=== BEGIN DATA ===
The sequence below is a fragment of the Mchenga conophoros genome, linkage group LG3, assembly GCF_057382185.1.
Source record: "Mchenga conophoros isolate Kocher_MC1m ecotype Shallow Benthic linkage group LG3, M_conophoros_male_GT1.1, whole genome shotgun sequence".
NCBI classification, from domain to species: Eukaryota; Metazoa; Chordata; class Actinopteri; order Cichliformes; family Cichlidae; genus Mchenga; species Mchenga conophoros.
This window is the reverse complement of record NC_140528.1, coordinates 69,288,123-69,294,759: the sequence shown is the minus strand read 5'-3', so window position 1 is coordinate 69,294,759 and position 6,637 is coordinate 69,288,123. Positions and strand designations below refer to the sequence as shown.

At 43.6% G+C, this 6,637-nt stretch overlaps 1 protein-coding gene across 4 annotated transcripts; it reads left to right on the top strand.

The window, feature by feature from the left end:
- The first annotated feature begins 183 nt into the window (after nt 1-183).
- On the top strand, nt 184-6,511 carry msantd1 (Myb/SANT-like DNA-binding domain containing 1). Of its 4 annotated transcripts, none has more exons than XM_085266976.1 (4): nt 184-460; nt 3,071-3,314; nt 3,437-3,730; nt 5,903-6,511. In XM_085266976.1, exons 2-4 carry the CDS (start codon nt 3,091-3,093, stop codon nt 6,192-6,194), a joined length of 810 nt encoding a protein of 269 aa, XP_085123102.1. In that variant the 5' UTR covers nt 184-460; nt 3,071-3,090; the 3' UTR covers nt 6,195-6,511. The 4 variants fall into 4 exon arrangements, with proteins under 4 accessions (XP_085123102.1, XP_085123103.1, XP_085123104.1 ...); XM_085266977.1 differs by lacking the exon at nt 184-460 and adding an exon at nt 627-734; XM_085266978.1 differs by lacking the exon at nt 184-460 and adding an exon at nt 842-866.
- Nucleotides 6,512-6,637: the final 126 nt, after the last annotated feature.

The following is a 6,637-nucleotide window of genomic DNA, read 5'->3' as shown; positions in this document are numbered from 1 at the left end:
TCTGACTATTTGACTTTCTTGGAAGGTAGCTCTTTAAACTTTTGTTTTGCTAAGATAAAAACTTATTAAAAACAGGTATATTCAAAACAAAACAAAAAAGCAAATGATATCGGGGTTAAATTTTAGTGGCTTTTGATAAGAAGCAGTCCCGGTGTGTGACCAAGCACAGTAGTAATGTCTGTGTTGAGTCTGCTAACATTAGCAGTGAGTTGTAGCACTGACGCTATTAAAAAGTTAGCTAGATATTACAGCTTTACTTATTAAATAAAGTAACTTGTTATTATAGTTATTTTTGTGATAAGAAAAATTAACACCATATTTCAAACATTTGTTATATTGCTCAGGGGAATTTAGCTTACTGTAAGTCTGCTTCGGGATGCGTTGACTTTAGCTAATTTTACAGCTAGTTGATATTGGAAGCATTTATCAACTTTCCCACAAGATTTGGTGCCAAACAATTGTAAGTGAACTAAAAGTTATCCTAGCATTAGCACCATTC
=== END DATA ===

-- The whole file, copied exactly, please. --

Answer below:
The sequence below is a fragment of the Mchenga conophoros genome, linkage group LG3, assembly GCF_057382185.1.
Source record: "Mchenga conophoros isolate Kocher_MC1m ecotype Shallow Benthic linkage group LG3, M_conophoros_male_GT1.1, whole genome shotgun sequence".
NCBI classification, from domain to species: Eukaryota; Metazoa; Chordata; class Actinopteri; order Cichliformes; family Cichlidae; genus Mchenga; species Mchenga conophoros.
This window is the reverse complement of record NC_140528.1, coordinates 69,288,123-69,294,759: the sequence shown is the minus strand read 5'-3', so window position 1 is coordinate 69,294,759 and position 6,637 is coordinate 69,288,123. Positions and strand designations below refer to the sequence as shown.

At 43.6% G+C, this 6,637-nt stretch overlaps 1 protein-coding gene across 4 annotated transcripts; it reads left to right on the top strand.

The window, feature by feature from the left end:
- The first annotated feature begins 183 nt into the window (after nt 1-183).
- On the top strand, nt 184-6,511 carry msantd1 (Myb/SANT-like DNA-binding domain containing 1). Of its 4 annotated transcripts, none has more exons than XM_085266976.1 (4): nt 184-460; nt 3,071-3,314; nt 3,437-3,730; nt 5,903-6,511. In XM_085266976.1, exons 2-4 carry the CDS (start codon nt 3,091-3,093, stop codon nt 6,192-6,194), a joined length of 810 nt encoding a protein of 269 aa, XP_085123102.1. In that variant the 5' UTR covers nt 184-460; nt 3,071-3,090; the 3' UTR covers nt 6,195-6,511. The 4 variants fall into 4 exon arrangements, with proteins under 4 accessions (XP_085123102.1, XP_085123103.1, XP_085123104.1 ...); XM_085266977.1 differs by lacking the exon at nt 184-460 and adding an exon at nt 627-734; XM_085266978.1 differs by lacking the exon at nt 184-460 and adding an exon at nt 842-866.
- Nucleotides 6,512-6,637: the final 126 nt, after the last annotated feature.

The following is a 6,637-nucleotide window of genomic DNA, read 5'->3' as shown; positions in this document are numbered from 1 at the left end:
TCTGACTATTTGACTTTCTTGGAAGGTAGCTCTTTAAACTTTTGTTTTGCTAAGATAAAAACTTATTAAAAACAGGTATATTCAAAACAAAACAAAAAAGCAAATGATATCGGGGTTAAATTTTAGTGGCTTTTGATAAGAAGCAGTCCCGGTGTGTGACCAAGCACAGTAGTAATGTCTGTGTTGAGTCTGCTAACATTAGCAGTGAGTTGTAGCACTGACGCTATTAAAAAGTTAGCTAGATATTACAGCTTTACTTATTAAATAAAGTAACTTGTTATTATAGTTATTTTTGTGATAAGAAAAATTAACACCATATTTCAAACATTTGTTATATTGCTCAGGGGAATTTAGCTTACTGTAAGTCTGCTTCGGGATGCGTTGACTTTAGCTAATTTTACAGCTAGTTGATATTGGAAGCATTTATCAACTTTCCCACAAGATTTGGTGCCAAACAATTGTAAGTGAACTAAAAGTTATCCTAGCATTAGCACCATTC